That tool is actually by gapan (of SalixOS fame) and is what the SalixOS team to help them create their dependency information (@kikinovak: I know you know this. I am stating it for the sake of the OP).

ruario 03-26-2013 03:26 PM

Quote:

Originally Posted by ruario (Post 4918507)
If you want the quick and dirty approach just look at SalixOS's dependency setup to help you work this out. SalixOS is so similar to Slack it should give you a quick idea. Their installer has three default install options: Core (minimal software essential for a console system), Basic (minimal graphical environment to run most apps) and Full.

I would look at exactly what Core and Basic actually installs. Build LAMP server, Mail server, FTP server tagfiles up from Core and base your Desktop tagfiles from the Basic starting point.

What the hell, I had a little spare time so I converted the Core, Basic and Full package installation selections from SalixOS 14.0 Xfce edition into tagfile format for you. It'll give you something to start from if you do decide to do this.

Core: 32-bit (1Gb) / 64-bit (1.1Gb)
Basic: 32-bit (1.6Gb) / 64-bit (1.7Gb)
Full: 32-bit (2.2Gb) / 64-bit (2.3Gb)

EDIT: I tweaked all the tagfiles to add in slackpkg (since Slackware doesn't ship with slapt-get, like SalixOS). I also added in the Gnome icons set to Basic and Full so that Xfce wouldn't have missing icons (SalixOS provides its own icons). Finally, I also added Firefox and Thunderbird to Full (since Slackware doesn't ship with Midori and Claws Mail, which SalixOS provides).

P.S. There is no special reason for me storing the tagfiles in cpio format rather than tar. I just like to mix things up occasionally. ;) If you aren't sure how to open them, do the following:
Code:

xz -cd file.cpio.xz | cpio -idv

Alien Bob 03-26-2013 04:07 PM

Ruario, nice!

For the fun of it, here is the tagfile set I am using for my game & teamspeak server. It does not require anything X related and uses a bit less than 500 MB of disk space once installed.
If you do not need gcc (and a game server typically does not need it) you can free up an additional 50 MB by leaving out the packages gcc, libelf, mpfr and libmpc.

Slackware 14.0 minimal (32-bit and 64-bit)

Eric

ruario 03-26-2013 04:13 PM

Actually credit goes to the SalixOS team (they made the selections) and you (since I just ran your tagfile generator script under SalixOS installed under a VM). ;)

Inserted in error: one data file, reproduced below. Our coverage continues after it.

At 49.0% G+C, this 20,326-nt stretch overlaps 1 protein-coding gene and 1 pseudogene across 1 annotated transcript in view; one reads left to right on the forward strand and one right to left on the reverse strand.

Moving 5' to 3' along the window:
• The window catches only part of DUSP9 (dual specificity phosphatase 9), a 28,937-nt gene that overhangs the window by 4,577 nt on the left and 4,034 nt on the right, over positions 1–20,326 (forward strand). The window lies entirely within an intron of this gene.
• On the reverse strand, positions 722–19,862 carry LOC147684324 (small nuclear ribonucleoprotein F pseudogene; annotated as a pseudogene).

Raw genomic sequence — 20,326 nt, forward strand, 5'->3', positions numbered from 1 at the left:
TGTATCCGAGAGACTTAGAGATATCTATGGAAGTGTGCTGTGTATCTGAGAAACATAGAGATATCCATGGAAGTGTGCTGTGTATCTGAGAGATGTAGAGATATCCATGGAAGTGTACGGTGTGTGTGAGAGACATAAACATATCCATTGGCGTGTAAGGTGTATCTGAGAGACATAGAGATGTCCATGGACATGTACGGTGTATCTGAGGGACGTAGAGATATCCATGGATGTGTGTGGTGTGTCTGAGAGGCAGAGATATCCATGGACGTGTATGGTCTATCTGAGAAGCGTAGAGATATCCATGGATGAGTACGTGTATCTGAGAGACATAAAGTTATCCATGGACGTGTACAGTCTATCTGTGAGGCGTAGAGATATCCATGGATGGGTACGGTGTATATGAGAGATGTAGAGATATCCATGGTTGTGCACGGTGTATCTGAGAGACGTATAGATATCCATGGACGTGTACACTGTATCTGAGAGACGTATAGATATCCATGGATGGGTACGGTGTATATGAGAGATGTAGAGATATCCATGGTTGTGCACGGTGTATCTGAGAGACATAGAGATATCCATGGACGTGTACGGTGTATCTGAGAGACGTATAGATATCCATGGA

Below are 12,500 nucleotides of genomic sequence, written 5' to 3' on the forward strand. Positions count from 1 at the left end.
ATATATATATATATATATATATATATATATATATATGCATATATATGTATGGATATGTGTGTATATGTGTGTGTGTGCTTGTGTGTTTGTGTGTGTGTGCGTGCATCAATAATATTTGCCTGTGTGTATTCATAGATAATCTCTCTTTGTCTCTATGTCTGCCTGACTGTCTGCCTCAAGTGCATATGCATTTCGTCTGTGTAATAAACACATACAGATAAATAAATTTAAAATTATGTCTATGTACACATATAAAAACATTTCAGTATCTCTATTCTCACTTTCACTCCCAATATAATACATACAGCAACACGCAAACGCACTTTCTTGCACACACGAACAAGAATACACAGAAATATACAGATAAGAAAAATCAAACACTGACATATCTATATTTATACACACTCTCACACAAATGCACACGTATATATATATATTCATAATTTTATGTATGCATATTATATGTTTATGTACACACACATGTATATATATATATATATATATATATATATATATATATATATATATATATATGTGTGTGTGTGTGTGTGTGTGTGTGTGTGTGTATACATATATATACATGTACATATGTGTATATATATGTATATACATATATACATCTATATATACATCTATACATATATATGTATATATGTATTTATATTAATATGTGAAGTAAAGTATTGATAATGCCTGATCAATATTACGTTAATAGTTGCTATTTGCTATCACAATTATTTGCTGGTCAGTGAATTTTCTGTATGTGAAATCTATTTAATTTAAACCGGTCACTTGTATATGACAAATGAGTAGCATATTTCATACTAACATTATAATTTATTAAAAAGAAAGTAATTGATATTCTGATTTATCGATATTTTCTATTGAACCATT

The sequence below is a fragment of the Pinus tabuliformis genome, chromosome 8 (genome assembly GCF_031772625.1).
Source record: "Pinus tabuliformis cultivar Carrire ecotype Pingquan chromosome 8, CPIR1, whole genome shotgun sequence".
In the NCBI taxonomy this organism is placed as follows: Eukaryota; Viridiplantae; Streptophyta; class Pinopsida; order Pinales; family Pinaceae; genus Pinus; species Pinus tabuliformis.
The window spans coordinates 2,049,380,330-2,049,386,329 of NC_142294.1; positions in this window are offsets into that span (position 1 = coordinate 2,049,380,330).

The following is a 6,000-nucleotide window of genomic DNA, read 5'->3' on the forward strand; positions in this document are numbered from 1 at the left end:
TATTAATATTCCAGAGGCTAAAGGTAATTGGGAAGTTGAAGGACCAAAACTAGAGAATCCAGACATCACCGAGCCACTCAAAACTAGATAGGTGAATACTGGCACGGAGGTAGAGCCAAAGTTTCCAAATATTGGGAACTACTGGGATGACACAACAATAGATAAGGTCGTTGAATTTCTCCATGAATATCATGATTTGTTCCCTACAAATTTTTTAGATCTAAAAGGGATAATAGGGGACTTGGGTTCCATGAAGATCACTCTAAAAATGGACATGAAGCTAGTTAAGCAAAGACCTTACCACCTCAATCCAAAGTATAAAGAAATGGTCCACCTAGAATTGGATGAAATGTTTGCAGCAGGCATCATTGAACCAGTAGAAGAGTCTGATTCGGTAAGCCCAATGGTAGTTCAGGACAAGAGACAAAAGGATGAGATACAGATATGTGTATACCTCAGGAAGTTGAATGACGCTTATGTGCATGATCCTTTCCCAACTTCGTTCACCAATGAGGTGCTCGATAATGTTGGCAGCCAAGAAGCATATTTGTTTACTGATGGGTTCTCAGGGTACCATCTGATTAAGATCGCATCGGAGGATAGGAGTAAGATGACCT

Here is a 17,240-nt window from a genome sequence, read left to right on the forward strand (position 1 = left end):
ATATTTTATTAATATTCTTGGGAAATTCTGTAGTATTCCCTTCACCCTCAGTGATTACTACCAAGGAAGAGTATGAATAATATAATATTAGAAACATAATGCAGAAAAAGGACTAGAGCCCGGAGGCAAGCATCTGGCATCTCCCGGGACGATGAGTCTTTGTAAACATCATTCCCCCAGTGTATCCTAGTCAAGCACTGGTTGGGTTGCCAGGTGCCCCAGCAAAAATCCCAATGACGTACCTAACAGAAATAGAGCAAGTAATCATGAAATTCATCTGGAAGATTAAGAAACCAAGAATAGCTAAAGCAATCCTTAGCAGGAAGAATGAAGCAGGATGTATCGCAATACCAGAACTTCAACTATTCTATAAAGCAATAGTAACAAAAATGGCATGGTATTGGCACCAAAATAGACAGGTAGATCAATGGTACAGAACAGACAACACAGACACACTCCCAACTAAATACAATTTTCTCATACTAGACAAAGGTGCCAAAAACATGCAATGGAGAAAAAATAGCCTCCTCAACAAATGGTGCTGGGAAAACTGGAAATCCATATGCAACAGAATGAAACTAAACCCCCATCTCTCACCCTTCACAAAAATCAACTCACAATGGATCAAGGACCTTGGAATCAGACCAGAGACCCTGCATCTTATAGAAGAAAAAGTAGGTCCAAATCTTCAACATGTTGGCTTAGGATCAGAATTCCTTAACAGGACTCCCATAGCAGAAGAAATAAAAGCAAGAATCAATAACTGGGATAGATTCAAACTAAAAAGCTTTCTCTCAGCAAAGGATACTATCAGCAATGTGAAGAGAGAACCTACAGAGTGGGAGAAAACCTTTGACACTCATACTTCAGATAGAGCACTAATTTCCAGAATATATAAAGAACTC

Also, thanks for sharing your tagfile as it is much smaller than the Core selection that SalixOS offers. I might use it as a base when I next setup an account on a VPS, since they are always limited in space.

frankbell 03-26-2013 08:28 PM

ruario, great blog post.

w1k0 03-26-2013 08:52 PM

Jotto,

When I did something like that with Slackware many years ago I installed at the beginning just the packages from the “A” series and then I added the necessary packages manually in groups or one by one. Unfortunately I didn’t save my notes so you should try to do that alone. (The “mc” from “AP” series makes the work in the console mode less painful.)

ruario 03-28-2013 11:14 AM

Quote:

Originally Posted by ruario (Post 4919413)
I converted the Core, Basic and Full package installation selections from SalixOS 14.0 Xfce edition into tagfile format for you. It'll give you something to start from if you do decide to do this.

Core: 32-bit (1Gb) / 64-bit (1.1Gb)
Basic: 32-bit (1.6Gb) / 64-bit (1.7Gb)
Full: 32-bit (2.2Gb) / 64-bit (2.3Gb)

EDIT: I tweaked all the tagfiles to add in slackpkg (since Slackware doesn't ship with slapt-get, like SalixOS). I also added in the Gnome icons set to Basic and Full so that Xfce wouldn't have missing icons (SalixOS provides its own icons). Finally, I also added Firefox and Thunderbird to Full (since Slackware doesn't ship with Midori and Claws Mail, which SalixOS provides).

I should of course point out (in case it wasn't obvious) that SalixOS actually bundles quite a few extra 'desktop' packages that are not found in regular Slackware in their default Core, Basic and Full setups. Therefore these tagfile selections will be missing much of what would actually be found if you used SalixOS directly and hence are not direct equivalents. However they still serve as a good and relatively slim foundation you can build upon, with packages from SlackBuilds.org and other sources. I only added in the icons and browser/mail because they are so obviously missing when you first boot.